Current lab members
Mark Ahearne: Principle Investigator 
Mark received a BEng. in Mechanical Engineering from the University of Limerick in 2001, a MSc. in Cell and Tissue Engineering from Keele University (United Kingdom) in 2003 and a PhD in Biomedical Engineering from Keele University in 2007. His PhD research focused on the development of a novel spherical indentation system to characterise the mechanical behaviour of cell seeded hydrogels. He subsequently worked as a post-doctoral research associate for three years at Keele University where he developed an in vitro corneal wound healing model for pharmaceutical screening, in addition to working on other projects. Mark joined the Trinity Centre for Bioengineering (TCBE) as a post-doctoral research fellow in October 2010 to primarily work on developing a growth factor delivery scaffold for articular cartilage repair. In June 2012 he commenced work as a research fellow and principle investigator in TCBE in the field of corneal tissue engineering and cornea repair after obtaining an Starting Investigator Research Grant from Science Foundation Ireland (SFI) and the Marie-Curie COFUND. More recently, in December 2014 he was successful in obtaining an ERC starting investigator research grant to develop a cell based therapy for corneal regeneration. The primary goal of his research is to investigate and develop novel stem cell, tissue engineering and biomaterial based approaches to corneal repair and regeneration.
Karl Kador: Research Fellow 
Karl joined Dr. Ahearne’s corneal tissue engineering group in July 2015. He received his doctorate in Chemical and Biomolecular Engineering from the University of Nebraska (USA) in 2010 where he worked on polymer surface modification to create a biomimetic vascular surface, replicating the method the vascular endothelial cell inhibits thrombin formation and prevents clot formation in blood vessels. He then moved to the field of retinal tissue engineering and cell transplantation at the Bascom Palmer Eye Institute at the University of Miami, moving with his lab to the University of California, San Diego where he was a member of the Shiley Eye Institute and Institute of Engineering in Medicine. His current project is focused on creating a scaffold to support the migration and function of corneal cells.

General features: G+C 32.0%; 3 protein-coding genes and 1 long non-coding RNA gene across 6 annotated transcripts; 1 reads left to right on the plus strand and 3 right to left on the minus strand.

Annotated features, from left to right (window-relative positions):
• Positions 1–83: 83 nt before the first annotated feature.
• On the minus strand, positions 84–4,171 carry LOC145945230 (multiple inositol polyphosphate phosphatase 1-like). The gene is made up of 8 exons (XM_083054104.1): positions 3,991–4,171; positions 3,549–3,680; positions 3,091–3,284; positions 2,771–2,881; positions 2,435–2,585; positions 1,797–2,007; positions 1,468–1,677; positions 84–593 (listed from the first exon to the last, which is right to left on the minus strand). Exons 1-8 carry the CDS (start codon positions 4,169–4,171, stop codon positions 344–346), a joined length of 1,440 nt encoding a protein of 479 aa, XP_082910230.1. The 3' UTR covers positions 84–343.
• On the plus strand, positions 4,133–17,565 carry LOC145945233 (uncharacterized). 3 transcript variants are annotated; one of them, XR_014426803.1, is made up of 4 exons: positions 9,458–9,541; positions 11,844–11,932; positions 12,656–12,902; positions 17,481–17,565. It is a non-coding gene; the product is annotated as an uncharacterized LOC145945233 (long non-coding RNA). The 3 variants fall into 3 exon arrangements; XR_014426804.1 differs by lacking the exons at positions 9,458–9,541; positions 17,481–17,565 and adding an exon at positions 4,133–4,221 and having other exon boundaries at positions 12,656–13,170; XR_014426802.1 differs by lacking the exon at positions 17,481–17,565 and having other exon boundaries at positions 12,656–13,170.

Claire Kelly: PhD candidate 
Claire joined the Ahearne lab at TCBE as a PhD research student in September 2015. She obtained a First Class Honours BSc. Chemistry degree from University College Cork, also being awarded an Oxford University Press Achievement in Chemistry Prize during her undergraduate studies. Claire’s research projects to date have involved an interdisciplinary approach, with an overall focus on functional biomaterials. She carried out an internship in Materials Chemistry at the Centre National de la Recherche Scientifique (CNRS) in Paris, as well as working as a Laboratory Teaching Assistant at Cornell University, New York, before pursuing her current research in Corneal Bioengineering.
Julia Fernandez: PhD candidate 
Julia joined the the Ahearne lab at TCBE in October 2015 as a PhD student to examine the influence of biochemical factors on corneal cell behaviour and scaffold design. She received a Bachelor Degree in Human Biology from Pompeu Fabra University in Barcelona. She graduated from the Technical University of Dresden where she obtained her Master in Science in Molecular Bioengineering.
Sophia Masterton: PhD candidate 
Sophia joined the Ahearne Lab in September 2016 as a PhD student to study the mechanical regulation of corneal cell behavior. She received a BSc in Biochemistry from University College Dublin followed by an MSc. in Molecular Medicine from Trinity College Dublin. Her project will primarily focus on how different mechanical stimuli affect corneal epithelial cells.
Previous lab members
Amy Lynch: PhD 
Amy joined the Trinity Centre for Bioengineering as a PhD student in July 2012. Her research focused on engineering corneal tissue in vitro by culturing stem cells in three-dimensional scaffold. This project investigated the potential of adipose-derived stem cells (ASC) to differentiate into a subset of corneal cells called keratocytes. In addition, different methods of fabricating biomimetic scaffolds will be assessed with the objective of developing functional corneal tissue that could act as an alternative to transplantation of donor cornea. She successfully defend her PhD thesis in September 2016.